In similar fashion, when nut 32 is further advanced along threaded portion 18a of shaft 18 to a position where indicia 3/8" aligns with edge 28d, further compressive forces are exerted against spring 34 tending to urge protuberances 42 into greater frictional engaqement with recesses 40. With nut 32 in this advanced position, greater forces by the heavier 3/8" spring resisting rotation of the drum will be required in order for protuberances 42 to disengage from recesses 40.
In the form of the apparatus of the invention shown in FIG. 14, the hand crank driving mechanism has been replaced by an electric drill 50, the chuck 52 of which has been connected to drive shaft 18. Save for drill 50, the rest of the apparatus is the same as previously described and like numerals have been used to identify like components.
When drill 50 comprises a part of the drive means, drum 14 can be driven at much higher speeds of rotation. This causes substantial heating of the neck portion 20 to occur due to its frictional engagement with a forward gripping sleeve 54 having a skirt portion 54a which is telescopically received over neck portion 20 (FIG. 15).
In operating the apparatus, the user grips the handle grip 56 which is connected to sleeve 54, inserts the snake into the line to be cleaned, tightens thumb screw 46 and energizes drill 50. This causes drum 14 to rotate rapidly and causes neck portion 20 to rotate rapidly within sleeve 54. To prevent heat build up between the sleeve and neck, a plastic washer 58 is inserted between a shoulder 60 provided on the neck portion and end wall 62 of sleeve 54. Washer 58, which is preferably constructed from Acrylonitrile-butadiene-styrene (ABS), uniquely functions to avoid heat build up and also promotes smooth and free rotation of neck portion 20 within sleeve 54. Experience has shown that without washer 58 being in position between the drain neck and the sleeve, the plastic drain neck will melt and fail after only a few minutes of tool operation.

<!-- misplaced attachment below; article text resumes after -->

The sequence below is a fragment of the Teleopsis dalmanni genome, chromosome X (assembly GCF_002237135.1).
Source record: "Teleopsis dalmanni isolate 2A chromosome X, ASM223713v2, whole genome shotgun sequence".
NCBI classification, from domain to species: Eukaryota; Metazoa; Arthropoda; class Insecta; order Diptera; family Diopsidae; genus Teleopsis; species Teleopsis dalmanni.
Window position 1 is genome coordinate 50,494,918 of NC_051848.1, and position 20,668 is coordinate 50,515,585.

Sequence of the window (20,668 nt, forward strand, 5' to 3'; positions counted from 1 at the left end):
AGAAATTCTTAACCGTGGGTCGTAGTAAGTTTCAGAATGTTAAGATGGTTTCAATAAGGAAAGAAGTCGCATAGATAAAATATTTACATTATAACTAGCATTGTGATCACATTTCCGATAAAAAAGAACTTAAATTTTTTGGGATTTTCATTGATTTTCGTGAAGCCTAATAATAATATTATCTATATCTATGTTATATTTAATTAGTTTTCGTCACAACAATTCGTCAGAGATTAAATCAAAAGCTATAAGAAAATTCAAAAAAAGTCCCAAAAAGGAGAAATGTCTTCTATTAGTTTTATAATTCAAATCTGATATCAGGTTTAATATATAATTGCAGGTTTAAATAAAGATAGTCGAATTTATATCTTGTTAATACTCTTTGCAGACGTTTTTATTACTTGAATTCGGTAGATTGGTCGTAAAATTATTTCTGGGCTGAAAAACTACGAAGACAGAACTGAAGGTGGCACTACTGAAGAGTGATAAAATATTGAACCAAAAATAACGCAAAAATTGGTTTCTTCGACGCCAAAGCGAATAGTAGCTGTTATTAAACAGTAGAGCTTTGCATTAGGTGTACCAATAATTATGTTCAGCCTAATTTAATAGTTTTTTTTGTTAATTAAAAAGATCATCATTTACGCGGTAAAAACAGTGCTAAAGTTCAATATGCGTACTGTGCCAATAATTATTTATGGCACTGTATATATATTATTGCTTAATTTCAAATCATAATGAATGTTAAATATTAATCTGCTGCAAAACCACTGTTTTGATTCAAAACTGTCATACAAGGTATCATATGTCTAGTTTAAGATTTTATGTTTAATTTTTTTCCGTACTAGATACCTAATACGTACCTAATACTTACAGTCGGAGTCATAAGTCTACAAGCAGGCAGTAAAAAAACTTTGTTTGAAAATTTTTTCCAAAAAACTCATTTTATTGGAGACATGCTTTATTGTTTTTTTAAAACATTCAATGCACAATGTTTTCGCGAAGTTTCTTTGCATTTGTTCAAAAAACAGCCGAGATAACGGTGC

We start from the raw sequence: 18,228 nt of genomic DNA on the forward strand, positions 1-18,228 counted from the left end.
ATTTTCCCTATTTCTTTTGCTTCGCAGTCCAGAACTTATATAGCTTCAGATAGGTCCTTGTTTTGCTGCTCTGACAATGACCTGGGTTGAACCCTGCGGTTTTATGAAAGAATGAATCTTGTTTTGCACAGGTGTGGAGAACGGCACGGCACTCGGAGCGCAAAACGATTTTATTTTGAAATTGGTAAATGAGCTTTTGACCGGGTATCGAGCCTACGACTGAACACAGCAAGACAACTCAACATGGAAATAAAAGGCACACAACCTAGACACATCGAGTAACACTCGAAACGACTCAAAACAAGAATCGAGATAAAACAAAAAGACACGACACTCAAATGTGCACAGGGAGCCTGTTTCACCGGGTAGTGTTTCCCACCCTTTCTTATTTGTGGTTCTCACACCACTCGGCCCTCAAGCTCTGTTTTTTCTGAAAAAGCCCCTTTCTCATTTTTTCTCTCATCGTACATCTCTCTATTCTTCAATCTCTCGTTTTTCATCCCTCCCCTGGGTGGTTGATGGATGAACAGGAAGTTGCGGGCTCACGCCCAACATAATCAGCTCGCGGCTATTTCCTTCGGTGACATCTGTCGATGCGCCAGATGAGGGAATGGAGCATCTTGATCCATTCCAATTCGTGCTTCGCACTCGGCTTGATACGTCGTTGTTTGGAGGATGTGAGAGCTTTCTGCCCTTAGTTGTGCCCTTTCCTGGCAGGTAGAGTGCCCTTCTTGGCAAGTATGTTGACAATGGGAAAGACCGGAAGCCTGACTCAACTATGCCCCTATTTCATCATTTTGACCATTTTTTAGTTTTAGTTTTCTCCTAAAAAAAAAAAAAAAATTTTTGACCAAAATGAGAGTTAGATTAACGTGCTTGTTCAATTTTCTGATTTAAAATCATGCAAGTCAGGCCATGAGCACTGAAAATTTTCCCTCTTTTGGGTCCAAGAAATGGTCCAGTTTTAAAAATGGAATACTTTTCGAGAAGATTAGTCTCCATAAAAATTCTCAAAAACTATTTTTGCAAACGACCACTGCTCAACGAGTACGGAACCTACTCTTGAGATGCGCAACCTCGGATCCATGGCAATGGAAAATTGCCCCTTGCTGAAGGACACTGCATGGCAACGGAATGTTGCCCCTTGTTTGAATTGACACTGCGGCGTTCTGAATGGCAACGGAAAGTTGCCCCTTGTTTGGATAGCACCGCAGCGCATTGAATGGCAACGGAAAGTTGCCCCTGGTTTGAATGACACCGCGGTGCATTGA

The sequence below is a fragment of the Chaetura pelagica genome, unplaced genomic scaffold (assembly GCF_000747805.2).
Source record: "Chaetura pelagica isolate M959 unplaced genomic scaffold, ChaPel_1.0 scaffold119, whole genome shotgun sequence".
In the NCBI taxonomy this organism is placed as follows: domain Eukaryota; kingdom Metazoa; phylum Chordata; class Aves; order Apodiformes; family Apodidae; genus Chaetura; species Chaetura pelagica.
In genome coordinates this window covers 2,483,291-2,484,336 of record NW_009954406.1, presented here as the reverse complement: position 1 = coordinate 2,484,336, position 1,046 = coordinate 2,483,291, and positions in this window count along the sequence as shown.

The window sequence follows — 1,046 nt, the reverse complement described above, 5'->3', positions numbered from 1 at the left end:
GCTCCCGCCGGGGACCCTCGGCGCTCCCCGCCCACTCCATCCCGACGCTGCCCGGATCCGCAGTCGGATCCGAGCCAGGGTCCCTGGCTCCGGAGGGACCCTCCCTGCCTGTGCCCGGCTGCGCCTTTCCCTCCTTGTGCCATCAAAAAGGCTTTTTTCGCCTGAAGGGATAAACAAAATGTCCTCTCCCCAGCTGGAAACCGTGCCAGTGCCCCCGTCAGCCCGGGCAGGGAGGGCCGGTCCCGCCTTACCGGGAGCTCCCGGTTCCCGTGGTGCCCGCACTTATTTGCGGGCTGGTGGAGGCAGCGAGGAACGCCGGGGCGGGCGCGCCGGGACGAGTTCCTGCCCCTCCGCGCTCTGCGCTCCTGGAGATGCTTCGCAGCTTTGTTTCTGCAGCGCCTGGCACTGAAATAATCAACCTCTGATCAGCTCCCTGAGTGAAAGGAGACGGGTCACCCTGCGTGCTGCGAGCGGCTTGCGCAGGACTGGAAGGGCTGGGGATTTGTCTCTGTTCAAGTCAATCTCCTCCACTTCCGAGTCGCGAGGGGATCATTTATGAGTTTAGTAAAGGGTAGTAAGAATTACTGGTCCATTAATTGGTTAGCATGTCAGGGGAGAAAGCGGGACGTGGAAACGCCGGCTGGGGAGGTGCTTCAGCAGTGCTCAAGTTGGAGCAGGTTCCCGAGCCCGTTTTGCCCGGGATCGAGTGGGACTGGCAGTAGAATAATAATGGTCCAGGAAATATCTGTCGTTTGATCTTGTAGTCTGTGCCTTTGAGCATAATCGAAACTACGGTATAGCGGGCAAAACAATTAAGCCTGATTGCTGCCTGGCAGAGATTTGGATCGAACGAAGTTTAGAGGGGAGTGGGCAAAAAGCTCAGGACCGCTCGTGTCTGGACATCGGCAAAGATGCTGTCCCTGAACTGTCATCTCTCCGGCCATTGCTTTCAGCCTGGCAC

Having now described the invention in detail in accordance with the requirements of the patent statutes those skilled in this art will have no difficulty in making changes and modifications in the individual parts or their relative assembly in order to meet specific requirements or conditions. Such changes and modifications may be made without departing from the scope and spirit of the invention, as set forth in the following claims.
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|Apr 14, 1997||FPAY||Fee payment|
Year of fee payment: 4
|May 9, 2001||FPAY||Fee payment|
Year of fee payment: 8
|May 16, 2005||FPAY||Fee payment|
Year of fee payment: 12